The World’s Standard is a Set-Up

Soon, I will write a post about our plans for next year’s school/ curriculum plans; it’s about that time, and for a variety of reasons, I’ve already had to think about what changes will occur in our school, and what will stay the same.   For now, however, I am simply enjoying our few remaining weeks, and surviving—not thriving—in the number of interruptions that continue to attempt to overtake our day.

One of my greatest joys right now is the time spent in the Word with our younger two.   I’ve been somewhere between curious and apprehensive about the book of Leviticus.

God is so faithful.  From the first chapter, I knew where we were going: God set a standard.   Before He gave the details on what to bring, how to bring it, etc., He simply states that He wants our best.  Verse 3 of Chapter 1 states,  ‘If the offering is a burnt offering from the herd, you are to offer a male without defect. You must present it at the entrance to the tent of meeting so that it will be acceptable to the Lord.’   Reading this passage gave us an excellent opportunity to talk about how flawed our standards are in light of what He expects.

Often the children will gauge themselves according to how someone else is doing.   Their behavior is good relative to someone else’s actions.   Their performance was good because someone else did not do as well.   While the outside world helps us with an understanding of the norm, there are several problems with this type of comparison.

1) It sets us up for less than our best if the standard is lower.

2) We use external measures for correction rather than internal reflection; the latter often reveals uncomfortable truths that, if we surrender them to the Father, can accelerate our growth.

3) Being satisfied with earthly means and measures of success can often mean that we are out of sync with the will of God (1 Peter 2:9, John 15: 18-21)

As an adult, I find myself making similar comparisons.   And for all the same reasons, the world’s standard is a set-up.   The kids and I even talked about this from a corporate perspective.   I’ve shared in previous posts about some of the programs at our church, and many churches, who have become increasingly seeker-friendly (you can read more about the seeker-friendly church movement here or in tons of other places).    Though we still use common church vernacular (words like ‘sin,’ ‘repentance,’ ‘salvation,’ etc.), we still stand with many congregations that, in reaching out to the un-churched, are losing a generation of young adults and kids who are hungry for Truth.   In short, the world is increasingly loving the church, but is our behavior acceptable to the Lord?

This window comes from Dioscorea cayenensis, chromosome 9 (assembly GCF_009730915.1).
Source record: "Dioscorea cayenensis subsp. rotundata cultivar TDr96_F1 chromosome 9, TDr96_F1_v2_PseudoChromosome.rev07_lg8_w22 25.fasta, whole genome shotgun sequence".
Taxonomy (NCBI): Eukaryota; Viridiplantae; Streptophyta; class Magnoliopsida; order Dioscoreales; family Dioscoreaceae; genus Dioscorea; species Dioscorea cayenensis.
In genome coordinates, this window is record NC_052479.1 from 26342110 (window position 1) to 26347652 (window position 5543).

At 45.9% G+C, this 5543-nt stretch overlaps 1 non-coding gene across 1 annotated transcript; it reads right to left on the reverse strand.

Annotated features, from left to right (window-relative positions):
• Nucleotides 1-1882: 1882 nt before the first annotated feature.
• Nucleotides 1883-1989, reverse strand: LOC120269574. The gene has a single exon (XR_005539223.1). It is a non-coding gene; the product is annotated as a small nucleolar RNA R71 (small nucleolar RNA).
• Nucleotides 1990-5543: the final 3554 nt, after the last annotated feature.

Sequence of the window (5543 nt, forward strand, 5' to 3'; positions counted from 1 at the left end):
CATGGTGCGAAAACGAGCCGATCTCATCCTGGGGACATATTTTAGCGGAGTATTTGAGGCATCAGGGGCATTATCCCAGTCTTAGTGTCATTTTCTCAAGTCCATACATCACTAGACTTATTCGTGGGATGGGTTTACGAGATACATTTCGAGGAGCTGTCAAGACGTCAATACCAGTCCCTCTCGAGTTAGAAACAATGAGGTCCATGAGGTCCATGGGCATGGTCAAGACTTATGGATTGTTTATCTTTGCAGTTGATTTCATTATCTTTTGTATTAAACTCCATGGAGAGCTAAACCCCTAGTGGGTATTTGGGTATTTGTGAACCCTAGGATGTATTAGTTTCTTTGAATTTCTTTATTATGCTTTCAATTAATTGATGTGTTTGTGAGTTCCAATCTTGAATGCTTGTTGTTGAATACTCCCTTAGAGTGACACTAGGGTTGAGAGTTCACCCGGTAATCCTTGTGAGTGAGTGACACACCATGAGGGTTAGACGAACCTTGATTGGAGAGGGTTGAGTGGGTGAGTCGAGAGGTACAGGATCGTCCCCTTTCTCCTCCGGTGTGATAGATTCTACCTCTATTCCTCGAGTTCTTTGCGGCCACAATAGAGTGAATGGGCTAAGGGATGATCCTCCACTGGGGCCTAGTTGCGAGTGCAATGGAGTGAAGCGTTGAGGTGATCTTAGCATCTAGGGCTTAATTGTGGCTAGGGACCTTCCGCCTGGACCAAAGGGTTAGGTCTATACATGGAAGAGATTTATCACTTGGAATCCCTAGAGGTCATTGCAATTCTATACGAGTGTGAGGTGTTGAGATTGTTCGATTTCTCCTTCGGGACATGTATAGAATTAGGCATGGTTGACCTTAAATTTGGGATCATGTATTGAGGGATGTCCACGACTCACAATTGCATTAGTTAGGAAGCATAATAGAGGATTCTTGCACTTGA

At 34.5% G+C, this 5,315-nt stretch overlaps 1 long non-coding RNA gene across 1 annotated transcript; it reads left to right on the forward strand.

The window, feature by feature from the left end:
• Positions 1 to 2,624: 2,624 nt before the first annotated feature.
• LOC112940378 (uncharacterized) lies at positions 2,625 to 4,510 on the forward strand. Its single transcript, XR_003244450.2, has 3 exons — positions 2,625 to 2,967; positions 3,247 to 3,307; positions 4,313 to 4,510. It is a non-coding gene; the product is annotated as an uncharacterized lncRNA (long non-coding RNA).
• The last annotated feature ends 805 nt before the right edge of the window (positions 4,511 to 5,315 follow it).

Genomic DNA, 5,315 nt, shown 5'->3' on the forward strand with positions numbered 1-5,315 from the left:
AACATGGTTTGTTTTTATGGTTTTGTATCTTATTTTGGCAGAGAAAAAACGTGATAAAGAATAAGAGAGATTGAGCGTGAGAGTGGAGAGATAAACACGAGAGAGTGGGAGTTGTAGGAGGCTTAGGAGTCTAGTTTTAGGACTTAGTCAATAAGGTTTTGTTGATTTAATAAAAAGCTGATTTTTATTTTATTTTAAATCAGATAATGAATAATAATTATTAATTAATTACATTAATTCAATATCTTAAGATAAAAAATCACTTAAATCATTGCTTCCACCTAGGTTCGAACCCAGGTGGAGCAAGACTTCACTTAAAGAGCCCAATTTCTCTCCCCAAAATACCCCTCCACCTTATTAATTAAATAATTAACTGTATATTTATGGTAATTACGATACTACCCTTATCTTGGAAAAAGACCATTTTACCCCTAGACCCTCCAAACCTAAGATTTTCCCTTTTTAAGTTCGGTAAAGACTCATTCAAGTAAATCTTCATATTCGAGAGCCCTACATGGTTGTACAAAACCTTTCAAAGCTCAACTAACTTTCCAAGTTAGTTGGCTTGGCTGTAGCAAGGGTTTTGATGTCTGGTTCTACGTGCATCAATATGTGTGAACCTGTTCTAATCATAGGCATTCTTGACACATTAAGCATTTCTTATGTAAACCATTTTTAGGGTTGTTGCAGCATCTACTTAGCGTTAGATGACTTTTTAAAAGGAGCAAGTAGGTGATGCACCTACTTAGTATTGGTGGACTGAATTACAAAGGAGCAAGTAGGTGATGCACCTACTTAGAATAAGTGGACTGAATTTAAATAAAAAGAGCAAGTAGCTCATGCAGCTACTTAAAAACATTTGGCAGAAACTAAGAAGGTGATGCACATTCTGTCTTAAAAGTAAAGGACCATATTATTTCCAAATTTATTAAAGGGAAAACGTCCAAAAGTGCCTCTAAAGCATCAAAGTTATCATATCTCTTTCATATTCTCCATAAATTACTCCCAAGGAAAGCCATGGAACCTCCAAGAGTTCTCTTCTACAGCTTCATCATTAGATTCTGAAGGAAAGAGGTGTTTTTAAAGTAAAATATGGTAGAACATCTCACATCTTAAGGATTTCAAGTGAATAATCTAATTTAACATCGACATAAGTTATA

So, as I ask the children when we read the Word together, what does the Lord want us to do?    Well, personally, I thought about an experience I had with the oldest and a substandard midterm.    We went 15 rounds about what I wanted but didn’t explicitly state, and how she performs for others versus her performance for me.   I see now where the Word in Leviticus 1 would have worked–if I’d worked it.   It’s really not about me; ultimately, it’s about remembering who you are and to whose standard you are subject (Colossians 3:23).    My standard should not be the standard for our school; all of our work should be our best, for this is acceptable to God.

How’s the rest of Leviticus going?    The youngest says, “All these  sacrifices sound alike.”    Our vegetarian son summarizes each chapter as “more Old Testament killing.”  This kid and his growing sensitivity to meat and meat products scares me.    I can’t even cook dinner without him saying, “Do you realize how many ______(name your land or sea creature) had to die for you to enjoy those?”   We may not get much more than a new level of expectation out of this one, but that will be enough.

What We’re Reading–March 2011

 

Why would I sit and read individually with kids who already read?

There are numerous reasons, from helping with interpretation and larger vocabulary, to increasing comprehension through the right emphasis and inflection of voice, to monitoring pace and making sure the books are read, not skimmed through.   However, the real reason that, after 7 years of homeschooling, I still spend time reading with each child in addition to reading to them as a group is simple: it is the one academic time period spent one-on-one with each child doing something very non-academic—curling up with a good book and giving each one undivided attention.   

 

After lunch, everyone gathers together for Bible study and a group read-aloud.   My preference would be that this happened first thing in the morning, but the afternoon accommodates for everyone’s internal clock and associated time it takes to get to the table awake and alert.    We’ve wrapped up the book of Proverbs, and the kids are developing their own books of wisdom, based upon an idea in our youngest daughter’s Bible.    I can’t wait to see what they’ll come up with by next week.